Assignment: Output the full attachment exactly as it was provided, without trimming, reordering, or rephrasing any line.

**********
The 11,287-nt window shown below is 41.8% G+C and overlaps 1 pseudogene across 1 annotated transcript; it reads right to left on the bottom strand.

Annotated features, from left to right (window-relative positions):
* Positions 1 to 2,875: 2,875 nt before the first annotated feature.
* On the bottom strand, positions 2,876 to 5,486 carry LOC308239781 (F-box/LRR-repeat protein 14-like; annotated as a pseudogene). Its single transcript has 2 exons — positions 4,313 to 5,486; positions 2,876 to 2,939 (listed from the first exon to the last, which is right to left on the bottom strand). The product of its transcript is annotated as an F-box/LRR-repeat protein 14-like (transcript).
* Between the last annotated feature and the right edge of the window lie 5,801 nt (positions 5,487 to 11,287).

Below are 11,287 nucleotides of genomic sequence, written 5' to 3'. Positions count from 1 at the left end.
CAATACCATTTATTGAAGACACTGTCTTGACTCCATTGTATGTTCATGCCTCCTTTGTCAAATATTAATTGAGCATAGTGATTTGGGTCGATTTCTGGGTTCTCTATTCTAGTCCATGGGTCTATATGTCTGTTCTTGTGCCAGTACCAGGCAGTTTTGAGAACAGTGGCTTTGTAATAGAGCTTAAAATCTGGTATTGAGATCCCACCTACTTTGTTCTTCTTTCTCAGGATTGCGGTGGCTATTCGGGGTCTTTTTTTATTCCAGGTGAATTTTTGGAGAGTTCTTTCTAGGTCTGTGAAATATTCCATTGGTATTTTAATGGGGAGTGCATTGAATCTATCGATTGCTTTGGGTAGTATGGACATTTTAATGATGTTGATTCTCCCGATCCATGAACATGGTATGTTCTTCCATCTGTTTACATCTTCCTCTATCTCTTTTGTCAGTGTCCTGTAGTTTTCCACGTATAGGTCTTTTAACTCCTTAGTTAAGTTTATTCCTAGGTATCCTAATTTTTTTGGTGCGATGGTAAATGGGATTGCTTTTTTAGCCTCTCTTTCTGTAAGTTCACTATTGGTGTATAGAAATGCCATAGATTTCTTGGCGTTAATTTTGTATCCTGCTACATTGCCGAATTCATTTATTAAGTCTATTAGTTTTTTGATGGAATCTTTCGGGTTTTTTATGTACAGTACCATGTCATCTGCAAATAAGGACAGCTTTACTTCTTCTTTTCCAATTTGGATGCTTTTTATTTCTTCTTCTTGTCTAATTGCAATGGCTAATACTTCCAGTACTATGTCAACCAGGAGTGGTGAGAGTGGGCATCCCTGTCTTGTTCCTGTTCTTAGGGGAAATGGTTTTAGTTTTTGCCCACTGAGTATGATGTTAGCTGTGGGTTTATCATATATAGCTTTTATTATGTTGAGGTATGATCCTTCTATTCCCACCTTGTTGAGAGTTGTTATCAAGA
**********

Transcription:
The 11,287-nt window shown below is 41.8% G+C and overlaps 1 pseudogene across 1 annotated transcript; it reads right to left on the bottom strand.

Annotated features, from left to right (window-relative positions):
* Positions 1 to 2,875: 2,875 nt before the first annotated feature.
* On the bottom strand, positions 2,876 to 5,486 carry LOC308239781 (F-box/LRR-repeat protein 14-like; annotated as a pseudogene). Its single transcript has 2 exons — positions 4,313 to 5,486; positions 2,876 to 2,939 (listed from the first exon to the last, which is right to left on the bottom strand). The product of its transcript is annotated as an F-box/LRR-repeat protein 14-like (transcript).
* Between the last annotated feature and the right edge of the window lie 5,801 nt (positions 5,487 to 11,287).

Below are 11,287 nucleotides of genomic sequence, written 5' to 3'. Positions count from 1 at the left end.
CAATACCATTTATTGAAGACACTGTCTTGACTCCATTGTATGTTCATGCCTCCTTTGTCAAATATTAATTGAGCATAGTGATTTGGGTCGATTTCTGGGTTCTCTATTCTAGTCCATGGGTCTATATGTCTGTTCTTGTGCCAGTACCAGGCAGTTTTGAGAACAGTGGCTTTGTAATAGAGCTTAAAATCTGGTATTGAGATCCCACCTACTTTGTTCTTCTTTCTCAGGATTGCGGTGGCTATTCGGGGTCTTTTTTTATTCCAGGTGAATTTTTGGAGAGTTCTTTCTAGGTCTGTGAAATATTCCATTGGTATTTTAATGGGGAGTGCATTGAATCTATCGATTGCTTTGGGTAGTATGGACATTTTAATGATGTTGATTCTCCCGATCCATGAACATGGTATGTTCTTCCATCTGTTTACATCTTCCTCTATCTCTTTTGTCAGTGTCCTGTAGTTTTCCACGTATAGGTCTTTTAACTCCTTAGTTAAGTTTATTCCTAGGTATCCTAATTTTTTTGGTGCGATGGTAAATGGGATTGCTTTTTTAGCCTCTCTTTCTGTAAGTTCACTATTGGTGTATAGAAATGCCATAGATTTCTTGGCGTTAATTTTGTATCCTGCTACATTGCCGAATTCATTTATTAAGTCTATTAGTTTTTTGATGGAATCTTTCGGGTTTTTTATGTACAGTACCATGTCATCTGCAAATAAGGACAGCTTTACTTCTTCTTTTCCAATTTGGATGCTTTTTATTTCTTCTTCTTGTCTAATTGCAATGGCTAATACTTCCAGTACTATGTCAACCAGGAGTGGTGAGAGTGGGCATCCCTGTCTTGTTCCTGTTCTTAGGGGAAATGGTTTTAGTTTTTGCCCACTGAGTATGATGTTAGCTGTGGGTTTATCATATATAGCTTTTATTATGTTGAGGTATGATCCTTCTATTCCCACCTTGTTGAGAGTTGTTATCAAGA